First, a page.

The sons of Mizraim (the founder of Egypt) are next listed. … They were evidently important tribes in or near Egypt at the time of the writing of Genesis 10. The Pathrusim dwelt in Pathros, or Upper Egypt. The text says that the Philistines, well known in later Biblical history, came out of the Casluhim, who are otherwise unknown. Another group, the Caphtorim, are also identified in the Bible with the Philistines (Amos 9:7; Jeremiah 47:4). … It seems probable that these two sons of Mizraim, ancestors of the Casluhim and Caphtorim, kept their families together, later migrating to Crete and still later, in successive waves, to the eastern shore of the Mediterranean to the land later known as Philistia. — Morris, page 254.
Ham’s youngest son, Canaan, was very prolific, having eleven sons and an unknown number of daughters. The eldest was Sidon, the progenitor of the Phoenicians.
Heth is undoubtedly ancestor of the Hittites (Genesis 23:10), who ruled a great empire centered in Asia Minor for over eight hundred years. … Hittites were present in the land of Canaan during the time of Abraham (Genesis 15:19-21), and apparently reached the heights of their power in Asia Minor sometime later. They were still a great power at the time of Solomon a thousand years later (2 Chronicles 1:17).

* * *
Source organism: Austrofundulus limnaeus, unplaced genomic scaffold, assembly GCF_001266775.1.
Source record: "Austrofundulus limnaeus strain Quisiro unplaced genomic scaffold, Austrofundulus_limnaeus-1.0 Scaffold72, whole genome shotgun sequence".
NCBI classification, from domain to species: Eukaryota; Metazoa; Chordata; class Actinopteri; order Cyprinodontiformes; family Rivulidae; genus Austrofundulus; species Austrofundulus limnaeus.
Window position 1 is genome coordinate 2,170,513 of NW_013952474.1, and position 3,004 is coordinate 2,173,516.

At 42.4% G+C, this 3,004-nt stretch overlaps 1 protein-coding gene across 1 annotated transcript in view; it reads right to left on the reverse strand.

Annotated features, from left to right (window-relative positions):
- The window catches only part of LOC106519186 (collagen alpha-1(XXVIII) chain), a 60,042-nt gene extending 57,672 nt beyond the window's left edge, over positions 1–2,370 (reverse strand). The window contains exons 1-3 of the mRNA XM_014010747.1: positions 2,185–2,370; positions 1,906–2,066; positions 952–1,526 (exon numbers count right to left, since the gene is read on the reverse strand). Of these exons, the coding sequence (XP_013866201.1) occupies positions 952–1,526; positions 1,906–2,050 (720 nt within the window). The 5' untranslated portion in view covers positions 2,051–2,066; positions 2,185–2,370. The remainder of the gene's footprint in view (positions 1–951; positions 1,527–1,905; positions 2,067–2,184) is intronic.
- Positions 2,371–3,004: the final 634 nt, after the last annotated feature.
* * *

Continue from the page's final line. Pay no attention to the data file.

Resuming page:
There is some evidence that, when the Hittite empire finally crumbled, the remnant of the people fled eastward. The Cuneiform monuments record the name of the Hittites as “Khittae,” and this may well have been modified later to “Cathay” as they settled again in the Far East. Archaeologists have noted a number of similarities between the Hittites and the Mongoloids. —Morris, pages 254-255.